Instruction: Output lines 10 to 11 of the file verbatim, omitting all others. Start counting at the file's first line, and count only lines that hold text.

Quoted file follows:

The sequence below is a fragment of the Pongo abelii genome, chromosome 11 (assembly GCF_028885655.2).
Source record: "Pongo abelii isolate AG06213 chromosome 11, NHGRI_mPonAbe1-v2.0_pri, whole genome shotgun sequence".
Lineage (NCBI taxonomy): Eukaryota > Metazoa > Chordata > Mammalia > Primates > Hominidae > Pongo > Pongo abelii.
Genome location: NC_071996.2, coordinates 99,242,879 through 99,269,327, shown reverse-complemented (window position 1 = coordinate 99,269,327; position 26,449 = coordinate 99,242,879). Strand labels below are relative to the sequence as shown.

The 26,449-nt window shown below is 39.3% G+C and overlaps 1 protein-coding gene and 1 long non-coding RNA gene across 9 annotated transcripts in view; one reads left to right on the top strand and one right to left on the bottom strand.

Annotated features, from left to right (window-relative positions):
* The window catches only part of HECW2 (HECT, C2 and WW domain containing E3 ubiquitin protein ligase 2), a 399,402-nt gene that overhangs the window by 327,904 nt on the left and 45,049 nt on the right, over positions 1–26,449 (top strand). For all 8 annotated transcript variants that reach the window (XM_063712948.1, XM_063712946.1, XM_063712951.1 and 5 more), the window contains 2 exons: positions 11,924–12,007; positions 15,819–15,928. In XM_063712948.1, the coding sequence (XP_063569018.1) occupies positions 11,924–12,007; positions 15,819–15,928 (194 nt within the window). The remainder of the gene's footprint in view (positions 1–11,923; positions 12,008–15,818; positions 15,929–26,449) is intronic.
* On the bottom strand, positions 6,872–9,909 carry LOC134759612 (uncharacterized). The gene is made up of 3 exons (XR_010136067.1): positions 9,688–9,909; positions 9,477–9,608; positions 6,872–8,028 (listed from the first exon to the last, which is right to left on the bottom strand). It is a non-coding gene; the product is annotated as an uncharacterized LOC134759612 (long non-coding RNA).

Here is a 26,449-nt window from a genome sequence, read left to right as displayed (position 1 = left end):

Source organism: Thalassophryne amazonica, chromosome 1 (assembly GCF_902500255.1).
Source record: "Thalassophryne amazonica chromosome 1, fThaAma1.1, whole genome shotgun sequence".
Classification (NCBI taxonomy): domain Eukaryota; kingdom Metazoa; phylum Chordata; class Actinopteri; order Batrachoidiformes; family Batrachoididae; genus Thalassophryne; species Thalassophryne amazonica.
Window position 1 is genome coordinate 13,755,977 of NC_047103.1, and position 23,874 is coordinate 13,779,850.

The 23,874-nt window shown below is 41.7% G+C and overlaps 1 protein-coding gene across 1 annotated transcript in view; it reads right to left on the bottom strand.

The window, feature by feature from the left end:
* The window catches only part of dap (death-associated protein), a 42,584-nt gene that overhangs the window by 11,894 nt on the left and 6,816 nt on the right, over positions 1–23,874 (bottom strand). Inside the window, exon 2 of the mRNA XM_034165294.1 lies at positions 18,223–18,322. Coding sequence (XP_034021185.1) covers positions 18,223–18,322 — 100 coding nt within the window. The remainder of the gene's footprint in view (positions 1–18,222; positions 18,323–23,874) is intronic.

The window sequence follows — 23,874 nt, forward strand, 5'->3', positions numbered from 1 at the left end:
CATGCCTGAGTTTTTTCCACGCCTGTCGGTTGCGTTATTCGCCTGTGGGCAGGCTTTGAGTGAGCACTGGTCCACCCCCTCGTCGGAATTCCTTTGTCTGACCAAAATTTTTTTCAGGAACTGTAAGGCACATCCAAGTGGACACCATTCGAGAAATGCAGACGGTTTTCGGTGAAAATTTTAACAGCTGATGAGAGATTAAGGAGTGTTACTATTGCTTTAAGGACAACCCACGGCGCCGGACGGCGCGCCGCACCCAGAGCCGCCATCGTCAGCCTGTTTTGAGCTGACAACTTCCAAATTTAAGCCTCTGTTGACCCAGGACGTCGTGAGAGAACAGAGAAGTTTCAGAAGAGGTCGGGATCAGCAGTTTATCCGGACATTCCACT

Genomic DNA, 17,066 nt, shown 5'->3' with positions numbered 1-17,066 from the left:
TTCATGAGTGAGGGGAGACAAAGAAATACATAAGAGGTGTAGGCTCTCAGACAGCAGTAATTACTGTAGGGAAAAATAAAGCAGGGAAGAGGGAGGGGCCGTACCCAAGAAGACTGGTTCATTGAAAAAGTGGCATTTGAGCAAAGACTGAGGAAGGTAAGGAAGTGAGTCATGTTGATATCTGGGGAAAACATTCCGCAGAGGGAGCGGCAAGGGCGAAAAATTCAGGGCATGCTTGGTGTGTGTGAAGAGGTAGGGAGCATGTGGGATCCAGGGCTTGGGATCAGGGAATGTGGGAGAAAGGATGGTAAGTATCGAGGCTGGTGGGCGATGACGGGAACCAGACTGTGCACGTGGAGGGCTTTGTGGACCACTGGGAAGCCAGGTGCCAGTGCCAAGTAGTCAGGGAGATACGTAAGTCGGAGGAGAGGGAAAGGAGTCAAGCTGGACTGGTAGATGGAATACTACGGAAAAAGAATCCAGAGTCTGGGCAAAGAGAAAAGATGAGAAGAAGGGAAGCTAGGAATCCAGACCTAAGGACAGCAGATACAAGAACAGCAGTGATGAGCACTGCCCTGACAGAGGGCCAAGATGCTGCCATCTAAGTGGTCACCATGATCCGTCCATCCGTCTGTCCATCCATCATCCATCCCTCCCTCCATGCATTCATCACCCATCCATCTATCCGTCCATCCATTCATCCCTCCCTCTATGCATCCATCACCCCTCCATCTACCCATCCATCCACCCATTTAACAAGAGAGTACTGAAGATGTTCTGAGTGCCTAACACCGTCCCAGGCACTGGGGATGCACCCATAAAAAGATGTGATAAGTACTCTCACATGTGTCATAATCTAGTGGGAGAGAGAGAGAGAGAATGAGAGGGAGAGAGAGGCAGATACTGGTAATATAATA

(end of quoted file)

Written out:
Source organism: Thalassophryne amazonica, chromosome 1 (assembly GCF_902500255.1).
Source record: "Thalassophryne amazonica chromosome 1, fThaAma1.1, whole genome shotgun sequence".